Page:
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Standing behind the counter at his small bici bici shop in Gökalp Mahallesi, a neighborhood in the Zeytinburnu district of Istanbul, Cuma Usta recalls the first time he headed up into the mountains with his uncles in search of wild ice, one of the key ingredients in this Turkish snow cone treat sold from street carts throughout southern Turkey. His uncles had gone up in the winter and cut large slabs of ice from the mountaintop, wrapped it in old blankets and hauled it off with a donkey to a nearby cave. In July, with young Cuma – just being introduced to the ways of bici bici – in tow, they headed back to the cave to collect the ice. It took a couple of hours by car, as he recalled, and the ride back to Adana, vehicle loaded with the frozen bounty, was nice and chilly. Then they’d use that ice to make the summertime street food favorite bici bici (pronounced like the disco-era band of brothers from Australia) and sell it from pushcarts. According to tradition, a bici bici master is, firstly, a harvester of ice.

“Mountain ice is softer. Factory ice,” he said, pointing to a pristine chunk freshly liberated from a plastic wrapping, “it’s been ‘shocked’ so it’s hard. Not as good.”

Cuma Usta hand-shaves the ice for bici bici at Gökalp Mahallesi, photo by Ansel MullinsBut Cuma Usta, in the bici bici trade for 30 years now, 20 of which in Istanbul, far from his mountain ice sources, has adapted. He now works from a shop, not a pushcart, and he gets his ice delivered from a distributor. “In the old days, bici bici was flavored by effort, but not so much anymore,” he said.

But, anyway, Cuma continued, it’s not all about the ice. “The secret is the rosewater şerbet,” he explained.

Şerbet is a sweet drink made by watering down a syrup, usually made from fruit, and then served cool. That might sound like some kind of “artisanal” Kool-Aid, but şerbet culture in Turkey runs very deep, and the drink enjoyed a particularly favored position in the Ottoman court. Şerbet and its elaborate service are depicted in Ottoman miniature paintings. Though şerbet is usually fruit-based, tamarind şerbet appears after a birth, and bitter herbs and honey are used for a syrup that’s part of the Hidrellez festival in spring. In many restaurants around Istanbul, house-made varieties appear on the daily specials board. Şerbet is serious business.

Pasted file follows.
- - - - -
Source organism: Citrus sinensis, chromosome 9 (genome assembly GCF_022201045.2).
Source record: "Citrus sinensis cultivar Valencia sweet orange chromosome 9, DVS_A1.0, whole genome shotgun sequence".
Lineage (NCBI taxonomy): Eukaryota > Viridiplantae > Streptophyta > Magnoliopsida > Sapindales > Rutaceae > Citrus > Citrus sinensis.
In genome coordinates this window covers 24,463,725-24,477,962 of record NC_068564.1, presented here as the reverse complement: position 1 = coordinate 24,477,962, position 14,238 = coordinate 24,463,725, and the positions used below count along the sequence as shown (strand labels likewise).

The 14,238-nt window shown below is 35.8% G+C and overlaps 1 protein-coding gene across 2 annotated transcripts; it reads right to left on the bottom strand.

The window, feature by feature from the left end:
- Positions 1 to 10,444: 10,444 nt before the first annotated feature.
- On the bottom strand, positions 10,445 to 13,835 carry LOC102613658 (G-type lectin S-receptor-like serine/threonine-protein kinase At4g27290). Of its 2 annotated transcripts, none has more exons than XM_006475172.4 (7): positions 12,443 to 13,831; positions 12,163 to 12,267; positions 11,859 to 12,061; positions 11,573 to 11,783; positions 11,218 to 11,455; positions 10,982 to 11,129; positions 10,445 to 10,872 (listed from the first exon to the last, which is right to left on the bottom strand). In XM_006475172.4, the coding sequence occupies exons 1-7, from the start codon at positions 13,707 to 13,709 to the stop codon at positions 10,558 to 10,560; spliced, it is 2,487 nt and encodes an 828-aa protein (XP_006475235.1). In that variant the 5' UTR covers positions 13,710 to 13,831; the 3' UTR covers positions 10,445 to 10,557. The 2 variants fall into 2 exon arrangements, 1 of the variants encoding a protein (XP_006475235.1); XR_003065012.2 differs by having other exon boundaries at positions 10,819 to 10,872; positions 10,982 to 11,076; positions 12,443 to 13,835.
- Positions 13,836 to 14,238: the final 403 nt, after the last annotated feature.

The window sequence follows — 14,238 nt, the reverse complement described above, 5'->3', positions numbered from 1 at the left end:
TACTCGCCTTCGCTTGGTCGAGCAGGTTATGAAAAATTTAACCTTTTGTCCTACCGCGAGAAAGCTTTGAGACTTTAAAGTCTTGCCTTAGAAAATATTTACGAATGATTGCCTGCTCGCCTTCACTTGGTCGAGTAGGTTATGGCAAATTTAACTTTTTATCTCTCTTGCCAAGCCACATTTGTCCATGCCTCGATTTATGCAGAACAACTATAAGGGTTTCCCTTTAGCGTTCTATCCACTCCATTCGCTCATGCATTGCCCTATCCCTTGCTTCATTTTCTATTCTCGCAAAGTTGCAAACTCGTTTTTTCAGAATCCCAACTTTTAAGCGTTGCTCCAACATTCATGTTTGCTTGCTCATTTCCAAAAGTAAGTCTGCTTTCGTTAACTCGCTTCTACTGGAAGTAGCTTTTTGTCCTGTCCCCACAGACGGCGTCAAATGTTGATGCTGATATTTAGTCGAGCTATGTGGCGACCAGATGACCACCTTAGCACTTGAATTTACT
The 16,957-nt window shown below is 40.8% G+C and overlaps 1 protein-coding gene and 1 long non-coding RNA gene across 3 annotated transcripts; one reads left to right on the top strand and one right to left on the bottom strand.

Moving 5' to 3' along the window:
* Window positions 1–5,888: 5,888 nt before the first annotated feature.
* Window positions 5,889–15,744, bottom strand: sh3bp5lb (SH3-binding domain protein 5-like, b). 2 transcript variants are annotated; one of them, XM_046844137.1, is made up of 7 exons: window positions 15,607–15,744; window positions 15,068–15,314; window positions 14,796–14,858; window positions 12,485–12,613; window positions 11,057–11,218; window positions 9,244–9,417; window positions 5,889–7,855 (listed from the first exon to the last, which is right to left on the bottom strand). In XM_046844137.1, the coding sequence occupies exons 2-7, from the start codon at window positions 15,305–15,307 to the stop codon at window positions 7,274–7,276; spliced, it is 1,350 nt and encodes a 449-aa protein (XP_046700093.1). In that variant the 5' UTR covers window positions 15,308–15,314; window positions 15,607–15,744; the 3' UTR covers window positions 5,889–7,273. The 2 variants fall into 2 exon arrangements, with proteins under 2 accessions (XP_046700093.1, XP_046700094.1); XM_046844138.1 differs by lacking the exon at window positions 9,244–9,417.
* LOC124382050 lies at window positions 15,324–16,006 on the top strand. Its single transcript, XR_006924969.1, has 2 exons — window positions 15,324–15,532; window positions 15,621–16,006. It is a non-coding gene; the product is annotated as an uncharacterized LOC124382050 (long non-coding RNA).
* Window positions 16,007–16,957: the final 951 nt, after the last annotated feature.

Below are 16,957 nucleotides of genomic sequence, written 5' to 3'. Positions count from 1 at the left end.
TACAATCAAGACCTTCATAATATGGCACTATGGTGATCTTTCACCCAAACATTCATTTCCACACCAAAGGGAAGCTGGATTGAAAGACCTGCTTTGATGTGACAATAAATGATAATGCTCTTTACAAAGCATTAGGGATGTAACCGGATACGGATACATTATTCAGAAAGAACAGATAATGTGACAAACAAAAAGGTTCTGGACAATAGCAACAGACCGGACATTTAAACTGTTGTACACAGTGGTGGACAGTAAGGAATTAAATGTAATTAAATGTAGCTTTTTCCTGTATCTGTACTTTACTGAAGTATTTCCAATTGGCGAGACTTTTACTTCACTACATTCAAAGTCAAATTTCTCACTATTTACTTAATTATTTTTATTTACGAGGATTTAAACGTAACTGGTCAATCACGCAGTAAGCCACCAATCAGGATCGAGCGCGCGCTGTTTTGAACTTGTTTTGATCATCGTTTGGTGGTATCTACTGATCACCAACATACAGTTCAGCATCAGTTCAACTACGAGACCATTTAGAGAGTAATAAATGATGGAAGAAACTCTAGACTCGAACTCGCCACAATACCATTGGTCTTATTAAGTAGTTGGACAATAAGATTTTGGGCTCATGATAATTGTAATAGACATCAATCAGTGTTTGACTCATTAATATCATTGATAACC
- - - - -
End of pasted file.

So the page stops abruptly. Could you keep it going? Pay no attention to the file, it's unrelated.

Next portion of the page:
Similar regional snow cones may employ any number of different şerbets, but bici bici as it’s made in Adana calls for rosewater syrup. Cuma Usta spares no expense in sourcing his from the petals of fragrant Isparta roses – the one decadent, Ottoman flourish in what is otherwise a dessert made for the common man.

Su mahallebisi, a kind of gelatin, forms the base of the bici bici at Gökalp Mahallesi, photo by Ansel MullinsThis şerbet is not only drizzled all over the shaved ice; it is also used to stain the surface of the pudding that goes on the bottom. That’s right, there’s a gelatinlike pudding on the bottom. Shove your spoon down to the bottom of the bowl and up come jiggly cubes of su muhallebisi, a water- and cornstarch-based pudding, sometimes white, sometimes beet-red from the syrup.

Su muhallebisi, shaved ice and rosewater şerbet make up the classic bici bici. On a recent visit to Cuma Usta’s, two young men from a nearby purse shop walked in. “Extra şerbet, extra sugar!” said Metin, a young, bearded blonde from Izmir. Powdered sugar, though not included in the “classic” version, is quite standard, according to Cuma Usta. Metin explained that in his hometown he enjoyed bici bici constantly and the lack of it in Istanbul – Cuma Usta is among the few bici bici makers in this city – is a “major loss.”

Joining Metin and his colleague, we were persuaded by Cuma Usta to try a less traditional bici bici. First he covered the bottom of a bowl with little cubes of pudding, then we covered that with blackberries and kiwi fruit. Then he dragged a metal grater over the ice block, producing scoops of powdery shavings that he packed on top of the fruit. Then came a few shakes of powdered sugar and a generous pour of şerbet. No need for instruction; bici bici is best consumed quickly.

Cuma Usta tops the bici bici with rosewater syrup, photo by Ansel MullinsWe love shaved ice on a hot summer day, with fruit, cool whip, vodka or whatever is on hand. Rosewater may remind us of a certain perfume worn in excess by an older sister in adolescence, and too much powdered sugar may mix with melting ice to create a waxy Diet Rite-esque sensation in the mouth, but bici bici, at its chilling core, is crunchy, ice-cold, fruity, sweet goodness consumed in a refreshing blur.

Is it better than the Hawaiian shave ice we had at Matsumoto’s? Can we compare it to the anticipation with which we waited every year for our first lemon ice at Mario’s on Taylor Street in Chicago? Sit around analyzing it too much and you’ll probably need a straw to finish your bici bici. One thing is for sure: This one has got the best name of any snow cone in the world. It’s worth the ride out to Zeytinburnu just to say “bici bici.”

Ansel Mullins

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